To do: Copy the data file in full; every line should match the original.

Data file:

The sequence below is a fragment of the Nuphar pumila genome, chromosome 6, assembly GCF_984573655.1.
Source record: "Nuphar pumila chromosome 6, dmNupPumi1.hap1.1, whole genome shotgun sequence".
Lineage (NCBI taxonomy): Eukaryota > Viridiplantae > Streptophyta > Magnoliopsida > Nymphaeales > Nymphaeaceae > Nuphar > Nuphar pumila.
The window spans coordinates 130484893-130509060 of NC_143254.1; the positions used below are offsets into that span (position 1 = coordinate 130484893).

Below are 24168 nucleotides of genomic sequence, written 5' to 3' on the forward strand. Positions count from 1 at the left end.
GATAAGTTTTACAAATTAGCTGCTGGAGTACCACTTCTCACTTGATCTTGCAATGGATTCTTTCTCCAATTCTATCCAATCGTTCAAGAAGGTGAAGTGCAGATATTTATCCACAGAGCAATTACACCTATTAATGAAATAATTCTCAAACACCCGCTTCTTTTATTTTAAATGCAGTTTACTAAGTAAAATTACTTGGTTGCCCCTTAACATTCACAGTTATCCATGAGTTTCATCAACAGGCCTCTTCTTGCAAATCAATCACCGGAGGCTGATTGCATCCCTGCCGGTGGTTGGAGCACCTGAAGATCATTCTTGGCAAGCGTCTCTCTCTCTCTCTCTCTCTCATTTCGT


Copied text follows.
The sequence below is a fragment of the Nuphar pumila genome, chromosome 6, assembly GCF_984573655.1.
Source record: "Nuphar pumila chromosome 6, dmNupPumi1.hap1.1, whole genome shotgun sequence".
Lineage (NCBI taxonomy): Eukaryota > Viridiplantae > Streptophyta > Magnoliopsida > Nymphaeales > Nymphaeaceae > Nuphar > Nuphar pumila.
The window spans coordinates 130484893-130509060 of NC_143254.1; the positions used below are offsets into that span (position 1 = coordinate 130484893).

Below are 24168 nucleotides of genomic sequence, written 5' to 3' on the forward strand. Positions count from 1 at the left end.
GATAAGTTTTACAAATTAGCTGCTGGAGTACCACTTCTCACTTGATCTTGCAATGGATTCTTTCTCCAATTCTATCCAATCGTTCAAGAAGGTGAAGTGCAGATATTTATCCACAGAGCAATTACACCTATTAATGAAATAATTCTCAAACACCCGCTTCTTTTATTTTAAATGCAGTTTACTAAGTAAAATTACTTGGTTGCCCCTTAACATTCACAGTTATCCATGAGTTTCATCAACAGGCCTCTTCTTGCAAATCAATCACCGGAGGCTGATTGCATCCCTGCCGGTGGTTGGAGCACCTGAAGATCATTCTTGGCAAGCGTCTCTCTCTCTCTCTCTCTCTCATTTCGT